There is no evidence to associate paraben exposure with breast cancer. In fact, human tissues and body fluids also contain these chemicals. However, the discovery of these chemicals in the breast tissue of breast cancer patients has raised public concerns about their use. It is suspected that the estrogenic properties of parabens may be involved in the development of breast cancer. But medical science has yet to arrive at a conclusive answer. Studies examining the health effects of these chemicals have been inconsistent.
In 2004, a small study detected trace amounts of parabens in some breast cancer tumor samples. But it is important to note that the researchers only specifically looked for their presence in breast cancer samples. It is not clear in this study whether parabens were indeed the cause of breast cancer —the study only showed that they were there. It’s still unclear what the presence of parabens means in relation to cancer.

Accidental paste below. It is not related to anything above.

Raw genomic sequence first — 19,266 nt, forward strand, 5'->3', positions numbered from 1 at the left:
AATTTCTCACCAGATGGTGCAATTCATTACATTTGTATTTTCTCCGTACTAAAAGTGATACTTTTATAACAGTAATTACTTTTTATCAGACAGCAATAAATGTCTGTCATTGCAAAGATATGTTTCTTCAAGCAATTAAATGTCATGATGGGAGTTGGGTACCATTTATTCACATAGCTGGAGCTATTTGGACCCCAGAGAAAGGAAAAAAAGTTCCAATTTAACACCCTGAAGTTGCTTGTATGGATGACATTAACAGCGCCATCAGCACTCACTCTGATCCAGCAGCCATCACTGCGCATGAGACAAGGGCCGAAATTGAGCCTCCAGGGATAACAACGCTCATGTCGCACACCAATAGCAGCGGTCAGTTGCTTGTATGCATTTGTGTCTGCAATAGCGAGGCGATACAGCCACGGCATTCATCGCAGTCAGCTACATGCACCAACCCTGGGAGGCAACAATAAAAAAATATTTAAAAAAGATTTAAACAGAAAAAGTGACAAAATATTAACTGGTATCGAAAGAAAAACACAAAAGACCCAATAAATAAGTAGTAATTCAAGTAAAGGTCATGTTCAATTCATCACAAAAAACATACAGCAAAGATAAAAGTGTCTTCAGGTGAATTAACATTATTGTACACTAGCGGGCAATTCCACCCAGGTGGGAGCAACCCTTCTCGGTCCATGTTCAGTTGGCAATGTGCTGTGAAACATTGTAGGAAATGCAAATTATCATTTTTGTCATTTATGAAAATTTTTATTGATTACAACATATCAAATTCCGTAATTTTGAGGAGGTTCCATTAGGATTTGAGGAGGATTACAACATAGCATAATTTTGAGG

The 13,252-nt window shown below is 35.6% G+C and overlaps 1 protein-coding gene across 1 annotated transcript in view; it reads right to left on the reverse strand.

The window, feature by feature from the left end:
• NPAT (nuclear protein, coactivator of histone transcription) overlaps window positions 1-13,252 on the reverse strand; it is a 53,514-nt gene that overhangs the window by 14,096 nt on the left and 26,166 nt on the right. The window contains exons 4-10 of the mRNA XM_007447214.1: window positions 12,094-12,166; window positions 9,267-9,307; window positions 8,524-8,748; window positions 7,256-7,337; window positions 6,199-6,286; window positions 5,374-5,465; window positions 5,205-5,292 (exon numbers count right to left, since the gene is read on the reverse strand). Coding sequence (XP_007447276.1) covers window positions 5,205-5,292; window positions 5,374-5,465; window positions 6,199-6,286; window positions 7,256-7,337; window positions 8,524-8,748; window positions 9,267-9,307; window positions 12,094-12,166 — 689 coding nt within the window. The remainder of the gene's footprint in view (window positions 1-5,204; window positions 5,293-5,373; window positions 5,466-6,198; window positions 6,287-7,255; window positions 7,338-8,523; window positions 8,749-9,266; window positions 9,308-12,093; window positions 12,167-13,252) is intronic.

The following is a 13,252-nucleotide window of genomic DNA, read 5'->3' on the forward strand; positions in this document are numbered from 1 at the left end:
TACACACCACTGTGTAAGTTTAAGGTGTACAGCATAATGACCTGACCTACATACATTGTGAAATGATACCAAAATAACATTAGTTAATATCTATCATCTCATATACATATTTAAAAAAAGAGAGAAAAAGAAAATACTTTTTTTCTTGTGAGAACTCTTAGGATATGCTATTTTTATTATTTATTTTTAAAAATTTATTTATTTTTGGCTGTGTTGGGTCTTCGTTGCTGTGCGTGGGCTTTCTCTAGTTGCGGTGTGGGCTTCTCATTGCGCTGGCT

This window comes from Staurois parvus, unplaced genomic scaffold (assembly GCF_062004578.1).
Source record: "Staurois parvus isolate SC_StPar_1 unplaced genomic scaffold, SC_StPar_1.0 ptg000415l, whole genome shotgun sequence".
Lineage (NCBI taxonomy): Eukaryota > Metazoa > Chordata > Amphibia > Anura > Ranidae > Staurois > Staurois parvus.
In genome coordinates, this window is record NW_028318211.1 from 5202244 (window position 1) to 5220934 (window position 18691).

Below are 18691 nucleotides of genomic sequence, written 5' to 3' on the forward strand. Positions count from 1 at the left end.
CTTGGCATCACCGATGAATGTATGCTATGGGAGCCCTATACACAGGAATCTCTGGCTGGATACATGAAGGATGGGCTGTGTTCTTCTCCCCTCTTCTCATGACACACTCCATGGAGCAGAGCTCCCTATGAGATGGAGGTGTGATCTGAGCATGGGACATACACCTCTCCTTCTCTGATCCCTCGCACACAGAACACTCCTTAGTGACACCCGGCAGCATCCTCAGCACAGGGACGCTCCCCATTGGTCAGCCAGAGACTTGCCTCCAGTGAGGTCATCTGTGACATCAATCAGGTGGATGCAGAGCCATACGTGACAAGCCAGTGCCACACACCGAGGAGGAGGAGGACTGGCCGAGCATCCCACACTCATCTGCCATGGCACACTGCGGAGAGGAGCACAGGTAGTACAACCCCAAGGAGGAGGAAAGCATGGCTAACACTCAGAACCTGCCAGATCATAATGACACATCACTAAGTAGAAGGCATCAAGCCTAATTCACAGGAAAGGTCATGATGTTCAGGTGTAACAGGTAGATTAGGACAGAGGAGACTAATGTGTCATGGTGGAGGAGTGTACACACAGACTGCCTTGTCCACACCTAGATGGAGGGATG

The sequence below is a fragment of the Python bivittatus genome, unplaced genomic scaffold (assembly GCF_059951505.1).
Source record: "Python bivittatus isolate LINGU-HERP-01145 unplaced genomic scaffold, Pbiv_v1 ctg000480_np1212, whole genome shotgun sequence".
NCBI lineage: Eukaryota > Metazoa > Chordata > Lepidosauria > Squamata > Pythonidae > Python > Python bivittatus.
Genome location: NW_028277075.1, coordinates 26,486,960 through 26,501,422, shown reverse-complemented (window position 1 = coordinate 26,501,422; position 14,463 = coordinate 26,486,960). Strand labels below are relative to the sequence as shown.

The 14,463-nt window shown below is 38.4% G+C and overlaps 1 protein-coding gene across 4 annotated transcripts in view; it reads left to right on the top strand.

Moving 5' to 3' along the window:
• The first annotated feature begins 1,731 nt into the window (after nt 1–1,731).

Parabens have poor estrogen properties, but the estrogen produced by the body is hundreds or thousands of times more potent. Therefore, natural estrogens (or hormone substitutes) are much more likely to be involved in the development of breast cancer.